Guard Card Connecticut – A Bouncer’s Mental Arts

In popular culture, the stereotypical bouncer is a giant muscle-bound hulk who is blunt in his manner and fairly quick to get physical. However, in the real world, the best bouncers have ways to deal with aggression in ways that avoid physical confrontations. A bouncer who’s good at his job knows many tricks to head off or contain violence. The key traits that allow them to do this are powers of observation, steady nerves, teamwork, calm in the face of provocation and a good mastery of psychology and body language, both one’s own and that of others.

As a security officer in a rowdy place with free-flowing alcohol, which bars and clubs tend to be, a bouncer is much more likely than a typical security guard at a location such as a mall to confront volatile situations involving intoxicated people. For this reason, a competent bouncer is always aware not just of the people who are coming in or leaving the establishment, but also the general vibe of the room, pockets of discord, women being cornered or threatened, individuals who are working themselves into aggression and other hairy situations.

When you notice someone getting aggressive or violent, stand back and take stock of what’s happening. The most important thing to note beforehand is the group dynamics, and you should always be aware of how many individuals are accompanying the person who is starting to make trouble. Almost everyone who makes the journey from a bar to a hospital has the same story – they got in a fight with one idiot and got jumped by five of his friends.

A professional bouncer will always get all the backup he can. This isn’t a martial arts ring and the objective of a confrontation isn’t to win fair and square – it’s to remove the aggressive individual(s) from your workplace and neutralize the threat with as little risk as possible. Bringing in half a dozen of your colleagues to push a troublemaker out isn’t overkill – it’s the smart thing to do.

It’s impossible to overstate the importance of body language and posture. The mental aspects of self-defense are as important as physical training. The ability of an individual to maintain awareness of the situation, manage fear and pain, and act quickly can be the deciding factors in a fight if one should break out. Physical fitness and sheer size are powerful factors in one’s favor, but even if you are outweighed and outclassed, the proper attitude and posture can mean the difference between winning a fight and losing one. It’s possible for a smaller individual to project enough confidence to deter or demoralize a bigger opponent. Look the aggressor in the eye and don’t project even an ounce of uncertainty.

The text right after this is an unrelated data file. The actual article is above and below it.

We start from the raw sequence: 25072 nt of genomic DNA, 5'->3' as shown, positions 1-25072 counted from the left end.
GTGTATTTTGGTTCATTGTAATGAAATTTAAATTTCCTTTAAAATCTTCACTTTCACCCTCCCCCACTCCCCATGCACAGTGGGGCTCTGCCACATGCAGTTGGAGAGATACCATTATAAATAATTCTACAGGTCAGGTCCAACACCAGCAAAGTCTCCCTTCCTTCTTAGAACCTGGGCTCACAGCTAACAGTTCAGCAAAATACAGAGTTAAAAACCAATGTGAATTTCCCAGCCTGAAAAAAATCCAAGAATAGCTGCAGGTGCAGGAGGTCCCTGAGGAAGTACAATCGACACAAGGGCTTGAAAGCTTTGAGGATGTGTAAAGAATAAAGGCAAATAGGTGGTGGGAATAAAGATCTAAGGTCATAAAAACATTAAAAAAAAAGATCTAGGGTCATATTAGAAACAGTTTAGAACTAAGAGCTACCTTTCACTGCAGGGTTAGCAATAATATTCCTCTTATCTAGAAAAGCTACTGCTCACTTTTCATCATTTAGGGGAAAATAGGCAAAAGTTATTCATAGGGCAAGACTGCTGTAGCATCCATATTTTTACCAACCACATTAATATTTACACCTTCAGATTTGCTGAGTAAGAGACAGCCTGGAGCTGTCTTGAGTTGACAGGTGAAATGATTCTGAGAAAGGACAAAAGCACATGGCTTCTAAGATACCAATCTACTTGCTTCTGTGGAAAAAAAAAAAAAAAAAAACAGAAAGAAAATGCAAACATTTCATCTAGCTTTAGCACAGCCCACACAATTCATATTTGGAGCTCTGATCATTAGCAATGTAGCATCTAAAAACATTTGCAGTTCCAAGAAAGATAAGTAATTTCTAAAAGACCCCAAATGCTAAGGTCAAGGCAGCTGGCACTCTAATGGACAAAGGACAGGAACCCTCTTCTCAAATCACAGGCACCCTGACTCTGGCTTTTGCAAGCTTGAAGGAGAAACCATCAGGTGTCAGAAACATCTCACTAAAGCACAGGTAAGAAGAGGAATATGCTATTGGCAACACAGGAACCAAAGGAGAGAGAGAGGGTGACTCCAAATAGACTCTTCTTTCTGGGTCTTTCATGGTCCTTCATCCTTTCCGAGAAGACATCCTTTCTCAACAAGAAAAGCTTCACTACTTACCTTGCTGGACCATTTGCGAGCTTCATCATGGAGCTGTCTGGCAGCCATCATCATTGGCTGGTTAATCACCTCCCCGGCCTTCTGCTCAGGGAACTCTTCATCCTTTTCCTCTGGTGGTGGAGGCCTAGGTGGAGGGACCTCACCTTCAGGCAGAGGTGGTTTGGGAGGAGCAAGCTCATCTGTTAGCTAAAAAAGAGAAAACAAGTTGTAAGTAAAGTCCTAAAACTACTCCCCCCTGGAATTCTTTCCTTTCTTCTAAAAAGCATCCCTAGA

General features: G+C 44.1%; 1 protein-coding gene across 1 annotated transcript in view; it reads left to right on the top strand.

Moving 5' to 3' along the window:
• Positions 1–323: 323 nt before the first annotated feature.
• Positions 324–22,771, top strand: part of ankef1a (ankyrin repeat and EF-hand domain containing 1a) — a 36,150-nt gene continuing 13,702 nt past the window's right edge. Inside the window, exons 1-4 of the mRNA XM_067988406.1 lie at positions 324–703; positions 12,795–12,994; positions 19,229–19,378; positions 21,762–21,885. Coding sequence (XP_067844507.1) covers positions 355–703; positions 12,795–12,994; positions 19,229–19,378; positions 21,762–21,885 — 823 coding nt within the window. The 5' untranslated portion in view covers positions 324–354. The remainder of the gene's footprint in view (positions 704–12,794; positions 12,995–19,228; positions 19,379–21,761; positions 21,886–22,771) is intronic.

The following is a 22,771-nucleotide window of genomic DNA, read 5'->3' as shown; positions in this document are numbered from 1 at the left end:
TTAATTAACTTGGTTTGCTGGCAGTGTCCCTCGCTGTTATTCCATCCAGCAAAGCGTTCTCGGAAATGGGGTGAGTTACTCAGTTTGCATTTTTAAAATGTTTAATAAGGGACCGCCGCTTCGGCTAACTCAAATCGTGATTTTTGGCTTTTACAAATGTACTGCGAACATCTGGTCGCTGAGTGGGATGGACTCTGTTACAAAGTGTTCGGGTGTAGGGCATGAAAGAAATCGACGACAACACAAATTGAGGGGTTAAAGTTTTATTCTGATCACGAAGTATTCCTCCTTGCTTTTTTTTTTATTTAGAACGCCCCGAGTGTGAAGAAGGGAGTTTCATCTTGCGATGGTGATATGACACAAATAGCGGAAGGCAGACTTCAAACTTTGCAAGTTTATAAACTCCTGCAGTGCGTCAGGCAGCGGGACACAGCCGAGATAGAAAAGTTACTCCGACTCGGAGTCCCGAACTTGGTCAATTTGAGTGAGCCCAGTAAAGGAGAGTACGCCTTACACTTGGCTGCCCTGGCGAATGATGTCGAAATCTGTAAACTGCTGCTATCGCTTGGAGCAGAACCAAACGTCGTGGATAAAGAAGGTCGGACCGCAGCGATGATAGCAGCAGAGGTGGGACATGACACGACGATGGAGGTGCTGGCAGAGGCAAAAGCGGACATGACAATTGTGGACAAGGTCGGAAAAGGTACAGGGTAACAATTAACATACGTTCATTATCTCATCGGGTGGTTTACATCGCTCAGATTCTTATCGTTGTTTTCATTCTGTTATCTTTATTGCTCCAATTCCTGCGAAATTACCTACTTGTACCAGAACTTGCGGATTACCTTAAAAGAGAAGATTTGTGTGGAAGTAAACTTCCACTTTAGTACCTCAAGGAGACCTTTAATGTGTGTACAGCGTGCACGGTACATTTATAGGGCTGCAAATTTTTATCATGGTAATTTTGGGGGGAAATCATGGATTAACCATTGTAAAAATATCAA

Keep calm and know that even if someone gets violent and is too drunk/high to feel pain, being sober and rational puts the advantage on your side. For example, if a drunken idiot has started to flail at you inside the bar, maintain your composure and retreat towards the door. Once you’ve lured him out under the pretext of “taking it outside,” go back in and slam the door. See you later – not!

These are only some of the skills that you need in order to be good at your job and avoid injury. To be a great security officer, don’t just rely on the bare minimum of your CT guard card training – learn the mental arts of the bouncer and be effective and safe.

CT Guard Cards HQ

In 2004 Connecticut passed a law mandating the training & licensing of Uniformed Security Officers.

The Act also requires that all private security training must be approved and that all private security trainers be certified by The Department
of Emergency Services & Public Protection.

The lesson plan provided by CT Guard Cards HQ is approved by The Dept of Emergency Services & Public Protection who is also responsible for the licensing and registration of all security officers and private security Instructors.

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